Terry & Ferdinand incident rumbles on
The fall-out from John Terry's exchange with Anton Ferdinand during the west London derby between Chelsea and QPR almost a year ago continues to scatter itself around the Football Association.
England defender Ashley Cole's profanity - aimed at the FA via his Twitter feed after an independent regulatory panel stated there were discrepancies in his evidence in the report detailing why Terry was banned for racially abusing Ferdinand - caps a troubled time for manager Roy Hodgson.
Whatever personal injustices 31-year-old Cole felt were contained within the 63-page submission published on Friday morning, the abuse he aimed at the FA hours later was desperately ill-advised.
Cole effectively admitted as much as he deleted the tweet after 85 minutes before apologising "unreservedly" to the FA after his "heat of the moment" outburst - but much damage had been done as it had already been re-tweeted 20,000 times.
If he is to resume his international career without scars from Friday's episode he may need to undergo, to borrow a phrase from Kevin Pietersen's spat with England's cricket hierarchy, a period of "reintegration" with the FA.
The pre-match handshake has captured plenty of headlines, most recently when Ferdinand studiously ignored Terry and Cole before the recent meeting between QPR and Chelsea at Loftus Road.
And, if Cole is around to take his place in England's team to face San Marino in next Friday's World Cup qualifier at Wembley, it will be viewed as an awkward moment to see him greeting a line of FA dignitaries in the ceremonials after describing the organisation in such colourful and uncomplimentary terms - even if he was contrite later.
The Ferdinand (centre) and Terry saga rumbles on. Photo: Getty
If Cole's incendiary venture on to Twitter does threaten a fine England career currently spanning 98 caps, he will be the latest casualty of an affair that has caused untold complications for the FA.
Former coach Fabio Capello resigned in February as a direct result of the FA's decision to strip Terry of the England captaincy for a second time after his clash with Ferdinand, and it has also provided a backdrop to the early months of Hodgson's reign.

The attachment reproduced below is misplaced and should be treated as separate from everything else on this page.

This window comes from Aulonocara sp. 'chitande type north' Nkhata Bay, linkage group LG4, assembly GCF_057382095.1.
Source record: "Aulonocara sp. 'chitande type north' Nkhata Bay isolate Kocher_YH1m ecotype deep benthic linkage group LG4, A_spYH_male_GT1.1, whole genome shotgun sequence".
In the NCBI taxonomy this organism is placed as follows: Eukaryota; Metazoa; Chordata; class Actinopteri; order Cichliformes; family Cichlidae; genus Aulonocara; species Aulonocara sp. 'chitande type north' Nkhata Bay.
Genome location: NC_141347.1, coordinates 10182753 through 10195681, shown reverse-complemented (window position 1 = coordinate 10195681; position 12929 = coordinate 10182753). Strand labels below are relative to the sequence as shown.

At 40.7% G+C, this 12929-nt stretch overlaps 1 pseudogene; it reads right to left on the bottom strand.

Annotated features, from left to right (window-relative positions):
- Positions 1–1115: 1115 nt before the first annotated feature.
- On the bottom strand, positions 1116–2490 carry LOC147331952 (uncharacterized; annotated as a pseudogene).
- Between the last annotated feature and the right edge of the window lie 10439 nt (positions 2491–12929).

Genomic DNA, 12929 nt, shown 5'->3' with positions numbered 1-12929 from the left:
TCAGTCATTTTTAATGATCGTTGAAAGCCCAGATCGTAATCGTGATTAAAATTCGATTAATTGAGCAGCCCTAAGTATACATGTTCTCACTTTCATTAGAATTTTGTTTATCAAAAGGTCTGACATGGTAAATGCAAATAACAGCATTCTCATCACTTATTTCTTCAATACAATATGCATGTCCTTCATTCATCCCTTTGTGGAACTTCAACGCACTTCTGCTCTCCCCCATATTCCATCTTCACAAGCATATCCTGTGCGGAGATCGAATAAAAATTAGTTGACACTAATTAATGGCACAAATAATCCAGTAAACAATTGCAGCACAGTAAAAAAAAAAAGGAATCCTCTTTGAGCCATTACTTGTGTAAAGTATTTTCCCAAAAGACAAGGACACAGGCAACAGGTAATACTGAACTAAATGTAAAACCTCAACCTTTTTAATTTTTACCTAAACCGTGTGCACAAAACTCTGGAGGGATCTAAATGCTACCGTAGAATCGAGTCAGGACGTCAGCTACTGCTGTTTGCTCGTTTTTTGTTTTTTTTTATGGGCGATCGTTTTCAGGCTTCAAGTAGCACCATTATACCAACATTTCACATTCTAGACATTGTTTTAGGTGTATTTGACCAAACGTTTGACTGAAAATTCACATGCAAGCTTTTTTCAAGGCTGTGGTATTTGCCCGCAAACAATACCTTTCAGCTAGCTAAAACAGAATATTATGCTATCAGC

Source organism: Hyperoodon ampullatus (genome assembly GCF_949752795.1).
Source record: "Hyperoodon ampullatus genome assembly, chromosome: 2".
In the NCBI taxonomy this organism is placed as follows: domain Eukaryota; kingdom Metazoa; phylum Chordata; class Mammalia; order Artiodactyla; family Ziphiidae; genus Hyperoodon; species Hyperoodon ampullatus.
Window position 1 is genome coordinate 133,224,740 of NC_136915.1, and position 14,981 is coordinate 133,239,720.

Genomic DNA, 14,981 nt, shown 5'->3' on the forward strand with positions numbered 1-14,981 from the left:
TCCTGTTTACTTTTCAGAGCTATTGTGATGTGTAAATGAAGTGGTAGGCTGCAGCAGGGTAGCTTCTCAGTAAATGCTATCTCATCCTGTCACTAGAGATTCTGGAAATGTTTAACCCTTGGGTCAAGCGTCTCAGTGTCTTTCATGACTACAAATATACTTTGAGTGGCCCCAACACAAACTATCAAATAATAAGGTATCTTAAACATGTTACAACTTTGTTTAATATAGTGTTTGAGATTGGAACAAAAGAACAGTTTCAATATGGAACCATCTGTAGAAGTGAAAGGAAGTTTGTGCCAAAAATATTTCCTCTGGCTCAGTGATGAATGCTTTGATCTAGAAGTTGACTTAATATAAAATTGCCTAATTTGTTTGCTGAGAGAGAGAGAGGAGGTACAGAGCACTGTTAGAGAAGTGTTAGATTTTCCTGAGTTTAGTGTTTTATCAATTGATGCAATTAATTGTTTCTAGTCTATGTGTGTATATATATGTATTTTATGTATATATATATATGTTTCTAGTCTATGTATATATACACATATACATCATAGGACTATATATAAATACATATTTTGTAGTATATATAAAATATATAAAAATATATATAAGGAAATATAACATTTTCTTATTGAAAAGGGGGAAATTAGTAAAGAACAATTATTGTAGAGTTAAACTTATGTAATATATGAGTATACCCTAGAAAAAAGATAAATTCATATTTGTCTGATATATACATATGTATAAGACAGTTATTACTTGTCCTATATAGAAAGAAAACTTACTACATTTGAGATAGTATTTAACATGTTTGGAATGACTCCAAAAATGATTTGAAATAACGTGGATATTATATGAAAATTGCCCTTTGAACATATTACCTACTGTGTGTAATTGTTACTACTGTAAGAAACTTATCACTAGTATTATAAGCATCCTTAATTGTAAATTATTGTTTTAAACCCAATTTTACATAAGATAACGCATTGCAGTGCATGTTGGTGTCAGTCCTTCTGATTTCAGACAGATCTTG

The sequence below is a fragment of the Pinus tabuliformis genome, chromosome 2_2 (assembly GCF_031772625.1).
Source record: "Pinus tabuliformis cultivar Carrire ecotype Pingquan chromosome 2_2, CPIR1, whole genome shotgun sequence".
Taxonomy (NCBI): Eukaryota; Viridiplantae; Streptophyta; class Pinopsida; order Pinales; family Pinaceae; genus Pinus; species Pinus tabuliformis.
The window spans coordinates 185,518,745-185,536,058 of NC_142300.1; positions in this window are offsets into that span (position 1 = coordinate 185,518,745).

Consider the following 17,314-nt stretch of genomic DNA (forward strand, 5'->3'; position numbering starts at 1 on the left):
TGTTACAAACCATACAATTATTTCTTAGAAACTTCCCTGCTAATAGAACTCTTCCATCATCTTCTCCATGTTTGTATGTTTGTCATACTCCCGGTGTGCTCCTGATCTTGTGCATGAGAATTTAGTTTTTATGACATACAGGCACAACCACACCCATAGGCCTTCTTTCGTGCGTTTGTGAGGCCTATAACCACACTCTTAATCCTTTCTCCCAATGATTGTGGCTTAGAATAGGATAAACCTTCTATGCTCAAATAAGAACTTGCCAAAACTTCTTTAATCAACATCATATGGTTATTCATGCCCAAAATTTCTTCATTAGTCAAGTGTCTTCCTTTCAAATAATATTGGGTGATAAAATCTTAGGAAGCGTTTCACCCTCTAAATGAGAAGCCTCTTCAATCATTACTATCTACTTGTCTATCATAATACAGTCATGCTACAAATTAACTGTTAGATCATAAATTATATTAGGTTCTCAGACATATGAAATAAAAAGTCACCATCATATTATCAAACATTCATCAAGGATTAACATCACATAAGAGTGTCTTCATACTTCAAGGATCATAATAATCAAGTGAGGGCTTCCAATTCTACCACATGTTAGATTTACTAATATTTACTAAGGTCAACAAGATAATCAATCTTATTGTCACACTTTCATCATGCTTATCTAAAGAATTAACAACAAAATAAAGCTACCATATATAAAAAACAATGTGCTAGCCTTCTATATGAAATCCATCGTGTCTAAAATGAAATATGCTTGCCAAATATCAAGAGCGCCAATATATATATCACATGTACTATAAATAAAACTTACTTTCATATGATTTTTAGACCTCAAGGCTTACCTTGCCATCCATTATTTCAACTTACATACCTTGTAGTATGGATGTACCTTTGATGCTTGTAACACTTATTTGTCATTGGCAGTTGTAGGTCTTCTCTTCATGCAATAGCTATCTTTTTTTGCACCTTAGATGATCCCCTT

When Hodgson came to select his squad for Euro 2012, the prospect of Terry and Anton Ferdinand's brother Rio sharing the same dressing room became a point of contention. The England manager insisted he selected Terry ahead of Ferdinand purely on footballing grounds but still faced suggestions that the events of Loftus Road had played a part in the decision.
After Euro 2012, Terry, 31, was subsequently cleared in court - but the FA's decision to continue its own investigation then prompted him to announce his England retirement, claiming it had made his position untenable.
And so it continued, with Hodgson forced to apologise to Rio Ferdinand after the contents of a private conversation on the Tube in which he said he would not be selecting for the forthcoming World Cup qualifiers, even after Terry's departure, was made public.
It was a matter of embarrassment for Hodgson, despite the fact he was simply replying in a civil manner to a question asked while he was - rare for an England manager - travelling on public transport.
Capello, Terry, Ferdinand and now possibly Cole represents a stellar casualty list from that conversation at Loftus Road.
If Hodgson and the FA thought the lengthy report would draw a line under this damaging series of events, they were quickly proved wrong by Cole's Tweet. The apology was a clear attempt to take the heat out of the situation - whether it succeeds remains to be seen.
Cole will join up with the England squad as scheduled but is still likely to have some explaining to do - it is another matter for Hodgson and the FA to deal with ahead of two important games, particularly a testing trip to face Poland in Warsaw.
Cole has proved a divisive figure among England fans, seemingly condemned for what many regarded as his showbiz lifestyle and his marriage to pop star wife Cheryl - but even his sternest critics could never question his football credentials.
He has been a stalwart of England's defence since his debut in a World Cup qualifier against Albania in Tirana on 28 March 2001. Cole remains England's first-choice left-back despite the emergence of Everton's Leighton Baines, an outstanding deputy.
And throughout that England career he has been one of their undisputed world-class performers while enjoying a glittering club career with Arsenal and Chelsea.
Hodgson trusts Baines and has also called up Arsenal's Kieran Gibbs for the forthcoming games, but Cole is still one of the men he would have been counting on in his attempts to reach the World Cup in Brazil in 2014.
It is a career and record that deserves better than to conclude in rancour, but after Cole's brief but explosive - and later retracted - attack on the FA, there are bridges to build.